"After 45 minutes of use, however, grades slowly but steadily declined," write the authors. "After three hours of use, grades rapidly declined. … After four hours, children had virtually zero likelihood of academic success."


Parents who took part in the study reported their children used media for an average of 90 to 120 minutes per day. "Yet when asked specific questions about the devices, the total was commonly between six and eight hours per day," write the authors."...


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Inactivity and the Brain: Why Exercise is More Important than Ever // The Buffer Blog

Inactivity and the Brain: Why Exercise is More Important than Ever // The Buffer Blog | Fitness, Health, and Wellness |

By Belle Beth Cooper
I know exercise is good for me. I know it’s important for my health and happiness and that it’s necessary for general fitness. That part’s easy — we hear about how we should exercise more all the time.


What I didn’t realize was how being inactive is really detrimental to the brain and body. I didn’t understand all of the specific ways regular activity can be beneficial, either.

With a little digging around, I found some research that made me realize there’s much more to exercising than just getting fit.

Inactivity changes our brain structure – literally

First, the bad news. If you’re living a sedentary lifestyle, which more of us are prone to doing as technology takes away physical barriers for our work, you could be increasing your risk of heart disease. You may have even heard this before, since it’s fairly common knowledge that regular physical activity can reduce the risk of heart disease — what’s new in recent research are clues to exactly how this links might work."...

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What Happens To Your Body After Just One Workout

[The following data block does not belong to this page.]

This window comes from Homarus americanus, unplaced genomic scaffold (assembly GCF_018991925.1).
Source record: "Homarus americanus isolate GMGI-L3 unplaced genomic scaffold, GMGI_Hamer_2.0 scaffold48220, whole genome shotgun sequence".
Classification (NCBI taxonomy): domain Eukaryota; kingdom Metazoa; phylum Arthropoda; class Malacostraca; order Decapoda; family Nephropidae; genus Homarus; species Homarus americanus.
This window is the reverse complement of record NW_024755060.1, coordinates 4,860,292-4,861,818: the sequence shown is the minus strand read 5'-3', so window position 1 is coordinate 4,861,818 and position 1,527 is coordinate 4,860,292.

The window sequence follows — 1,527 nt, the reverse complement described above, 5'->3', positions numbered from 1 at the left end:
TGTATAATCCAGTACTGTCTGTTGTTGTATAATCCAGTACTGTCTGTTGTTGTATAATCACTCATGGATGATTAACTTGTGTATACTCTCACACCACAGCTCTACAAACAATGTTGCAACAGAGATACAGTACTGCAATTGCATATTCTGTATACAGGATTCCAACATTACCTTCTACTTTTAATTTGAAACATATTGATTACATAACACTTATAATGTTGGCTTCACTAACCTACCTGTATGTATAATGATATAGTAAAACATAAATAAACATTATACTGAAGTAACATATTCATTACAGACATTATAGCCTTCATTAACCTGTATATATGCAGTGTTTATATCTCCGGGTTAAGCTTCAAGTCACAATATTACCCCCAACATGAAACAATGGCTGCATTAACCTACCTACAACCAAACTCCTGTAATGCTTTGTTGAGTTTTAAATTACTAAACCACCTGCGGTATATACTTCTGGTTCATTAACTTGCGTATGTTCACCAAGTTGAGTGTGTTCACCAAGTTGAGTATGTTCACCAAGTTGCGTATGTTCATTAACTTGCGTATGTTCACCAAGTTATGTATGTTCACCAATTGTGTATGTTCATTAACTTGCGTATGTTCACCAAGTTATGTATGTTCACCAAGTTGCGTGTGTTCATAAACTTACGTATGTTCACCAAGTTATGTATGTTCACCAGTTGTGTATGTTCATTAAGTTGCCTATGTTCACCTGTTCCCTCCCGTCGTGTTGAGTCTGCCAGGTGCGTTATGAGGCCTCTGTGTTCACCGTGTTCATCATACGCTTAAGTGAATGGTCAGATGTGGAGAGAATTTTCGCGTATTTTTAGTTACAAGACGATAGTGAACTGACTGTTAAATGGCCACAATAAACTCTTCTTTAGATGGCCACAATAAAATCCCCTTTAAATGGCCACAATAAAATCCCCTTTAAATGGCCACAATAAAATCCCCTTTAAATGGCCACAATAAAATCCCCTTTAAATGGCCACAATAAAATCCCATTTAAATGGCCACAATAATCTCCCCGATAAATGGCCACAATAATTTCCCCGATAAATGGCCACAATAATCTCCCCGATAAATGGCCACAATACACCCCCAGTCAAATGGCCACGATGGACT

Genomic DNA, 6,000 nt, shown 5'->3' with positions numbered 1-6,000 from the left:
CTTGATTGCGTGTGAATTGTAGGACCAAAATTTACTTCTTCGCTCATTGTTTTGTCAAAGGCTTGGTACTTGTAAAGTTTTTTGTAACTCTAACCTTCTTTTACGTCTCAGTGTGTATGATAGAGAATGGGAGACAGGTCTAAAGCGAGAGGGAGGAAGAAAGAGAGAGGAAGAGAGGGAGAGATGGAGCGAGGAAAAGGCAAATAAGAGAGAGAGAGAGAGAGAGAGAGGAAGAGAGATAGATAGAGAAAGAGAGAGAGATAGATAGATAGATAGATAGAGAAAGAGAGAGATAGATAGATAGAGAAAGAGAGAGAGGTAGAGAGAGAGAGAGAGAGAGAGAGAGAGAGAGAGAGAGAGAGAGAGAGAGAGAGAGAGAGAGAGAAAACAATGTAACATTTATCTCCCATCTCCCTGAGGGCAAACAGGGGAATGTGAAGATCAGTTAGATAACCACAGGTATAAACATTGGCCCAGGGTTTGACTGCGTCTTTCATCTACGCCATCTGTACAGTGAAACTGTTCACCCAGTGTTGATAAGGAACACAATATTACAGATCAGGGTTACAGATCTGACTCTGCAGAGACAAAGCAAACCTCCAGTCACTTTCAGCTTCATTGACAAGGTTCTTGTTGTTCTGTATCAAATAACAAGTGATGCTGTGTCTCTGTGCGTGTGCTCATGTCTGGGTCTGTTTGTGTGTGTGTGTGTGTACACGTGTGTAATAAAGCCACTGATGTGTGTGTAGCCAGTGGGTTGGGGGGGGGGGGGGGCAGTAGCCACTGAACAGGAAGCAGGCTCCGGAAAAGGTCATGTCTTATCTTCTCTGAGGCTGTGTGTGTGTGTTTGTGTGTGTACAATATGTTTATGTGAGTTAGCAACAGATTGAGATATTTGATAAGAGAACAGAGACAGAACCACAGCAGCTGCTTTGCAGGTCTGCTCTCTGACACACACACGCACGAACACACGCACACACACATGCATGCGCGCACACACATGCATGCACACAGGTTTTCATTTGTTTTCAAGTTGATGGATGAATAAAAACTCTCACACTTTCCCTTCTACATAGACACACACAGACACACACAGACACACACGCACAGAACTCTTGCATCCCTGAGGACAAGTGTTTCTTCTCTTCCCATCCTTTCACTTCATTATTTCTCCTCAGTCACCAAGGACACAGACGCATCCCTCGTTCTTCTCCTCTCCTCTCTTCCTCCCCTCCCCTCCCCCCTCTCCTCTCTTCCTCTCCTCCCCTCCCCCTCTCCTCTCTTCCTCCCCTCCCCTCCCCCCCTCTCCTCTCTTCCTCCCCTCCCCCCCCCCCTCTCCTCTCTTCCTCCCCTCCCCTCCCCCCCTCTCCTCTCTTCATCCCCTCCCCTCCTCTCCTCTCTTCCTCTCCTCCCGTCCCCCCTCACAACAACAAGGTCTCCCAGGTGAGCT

What Happens To Your Body After Just One Workout | Fitness, Health, and Wellness |

"To reap the full range of life-extending, heart-protecting, sleep-promoting, obesity-thwarting benefits of exercise, you're going to have to get some regular activity. In fact, about two and a half hours a week of it.


Those hours should be moderate-intensity aerobic activity (think: brisk walking), according to the Physical Activity Guidelines for Americans. (More vigorous exercisers can cut back on time as they up the intensity, but everyone should also aim for a couple of strength-training sessions a week, according to the Guidelines.)"


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Which Type of Exercise Is Best for the Brain? // NY Times Wellness 

Which Type of Exercise Is Best for the Brain? // NY Times Wellness  | Fitness, Health, and Wellness |

By Gretchen Reynolds

"Some forms of exercise may be much more effective than others at bulking up the brain, according to a remarkable new study in rats. For the first time, scientists compared head-to-head the neurological impacts of different types of exercise: running, weight training and high-intensity interval training. The surprising results suggest that going hard may not be the best option for long-term brain health.

As I have often written, exercise changes the structure and function of the brain. Studies in animals and people have shown that physical activity generally increases brain volume and can reduce the number and size of age-related holes in the brain’s white and gray matter.

Exercise also, and perhaps most resonantly, augments adult neurogenesis, which is the creation of new brain cells in an already mature brain. In studies with animals, exercise, in the form of running wheels or treadmills, has been found to double or even triple the number of new neurons that appear afterward in the animals’ hippocampus, a key area of the brain for learning and memory, compared to the brains of animals that remain sedentary. Scientists believe that exercise has similar impacts on the human hippocampus."... 



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Young At Heart: Why Children Who Exercise Become Healthier Adults // The Guardian 

Young At Heart: Why Children Who Exercise Become Healthier Adults // The Guardian  | Fitness, Health, and Wellness | 

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"Got a Minute? Let's Work Out" // NYTimes Wellness

"Got a Minute? Let's Work Out" // NYTimes Wellness | Fitness, Health, and Wellness |